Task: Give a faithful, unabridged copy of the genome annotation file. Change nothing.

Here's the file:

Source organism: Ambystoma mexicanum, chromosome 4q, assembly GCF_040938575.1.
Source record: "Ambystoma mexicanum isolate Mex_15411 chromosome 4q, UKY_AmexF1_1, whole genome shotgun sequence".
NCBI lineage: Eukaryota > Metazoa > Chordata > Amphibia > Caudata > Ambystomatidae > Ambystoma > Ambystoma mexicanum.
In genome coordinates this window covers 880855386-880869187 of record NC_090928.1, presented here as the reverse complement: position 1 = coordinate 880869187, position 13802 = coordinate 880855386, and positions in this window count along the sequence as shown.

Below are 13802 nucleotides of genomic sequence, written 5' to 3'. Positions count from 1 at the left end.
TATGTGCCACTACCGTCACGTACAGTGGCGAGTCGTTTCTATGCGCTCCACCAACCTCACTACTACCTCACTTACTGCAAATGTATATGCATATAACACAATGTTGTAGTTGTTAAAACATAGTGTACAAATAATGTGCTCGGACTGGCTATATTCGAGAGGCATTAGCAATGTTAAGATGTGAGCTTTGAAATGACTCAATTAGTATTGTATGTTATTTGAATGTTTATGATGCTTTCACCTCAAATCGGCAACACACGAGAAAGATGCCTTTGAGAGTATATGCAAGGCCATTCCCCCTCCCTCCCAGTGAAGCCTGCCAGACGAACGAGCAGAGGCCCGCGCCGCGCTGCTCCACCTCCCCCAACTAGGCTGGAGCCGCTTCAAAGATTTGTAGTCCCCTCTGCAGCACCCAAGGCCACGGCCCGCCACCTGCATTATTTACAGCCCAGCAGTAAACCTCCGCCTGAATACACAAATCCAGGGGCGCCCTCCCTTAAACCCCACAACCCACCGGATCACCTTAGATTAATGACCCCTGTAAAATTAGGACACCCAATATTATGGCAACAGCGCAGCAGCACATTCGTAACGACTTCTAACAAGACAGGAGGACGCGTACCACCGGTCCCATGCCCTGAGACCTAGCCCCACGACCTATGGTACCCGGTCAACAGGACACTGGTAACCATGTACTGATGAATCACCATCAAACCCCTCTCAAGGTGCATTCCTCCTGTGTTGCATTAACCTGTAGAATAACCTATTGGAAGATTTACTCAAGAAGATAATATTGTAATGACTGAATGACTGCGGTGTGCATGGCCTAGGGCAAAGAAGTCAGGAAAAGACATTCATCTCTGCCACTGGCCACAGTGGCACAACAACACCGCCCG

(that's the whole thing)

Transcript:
Source organism: Ambystoma mexicanum, chromosome 4q, assembly GCF_040938575.1.
Source record: "Ambystoma mexicanum isolate Mex_15411 chromosome 4q, UKY_AmexF1_1, whole genome shotgun sequence".
NCBI lineage: Eukaryota > Metazoa > Chordata > Amphibia > Caudata > Ambystomatidae > Ambystoma > Ambystoma mexicanum.
In genome coordinates this window covers 880855386-880869187 of record NC_090928.1, presented here as the reverse complement: position 1 = coordinate 880869187, position 13802 = coordinate 880855386, and positions in this window count along the sequence as shown.

Below are 13802 nucleotides of genomic sequence, written 5' to 3'. Positions count from 1 at the left end.
TATGTGCCACTACCGTCACGTACAGTGGCGAGTCGTTTCTATGCGCTCCACCAACCTCACTACTACCTCACTTACTGCAAATGTATATGCATATAACACAATGTTGTAGTTGTTAAAACATAGTGTACAAATAATGTGCTCGGACTGGCTATATTCGAGAGGCATTAGCAATGTTAAGATGTGAGCTTTGAAATGACTCAATTAGTATTGTATGTTATTTGAATGTTTATGATGCTTTCACCTCAAATCGGCAACACACGAGAAAGATGCCTTTGAGAGTATATGCAAGGCCATTCCCCCTCCCTCCCAGTGAAGCCTGCCAGACGAACGAGCAGAGGCCCGCGCCGCGCTGCTCCACCTCCCCCAACTAGGCTGGAGCCGCTTCAAAGATTTGTAGTCCCCTCTGCAGCACCCAAGGCCACGGCCCGCCACCTGCATTATTTACAGCCCAGCAGTAAACCTCCGCCTGAATACACAAATCCAGGGGCGCCCTCCCTTAAACCCCACAACCCACCGGATCACCTTAGATTAATGACCCCTGTAAAATTAGGACACCCAATATTATGGCAACAGCGCAGCAGCACATTCGTAACGACTTCTAACAAGACAGGAGGACGCGTACCACCGGTCCCATGCCCTGAGACCTAGCCCCACGACCTATGGTACCCGGTCAACAGGACACTGGTAACCATGTACTGATGAATCACCATCAAACCCCTCTCAAGGTGCATTCCTCCTGTGTTGCATTAACCTGTAGAATAACCTATTGGAAGATTTACTCAAGAAGATAATATTGTAATGACTGAATGACTGCGGTGTGCATGGCCTAGGGCAAAGAAGTCAGGAAAAGACATTCATCTCTGCCACTGGCCACAGTGGCACAACAACACCGCCCG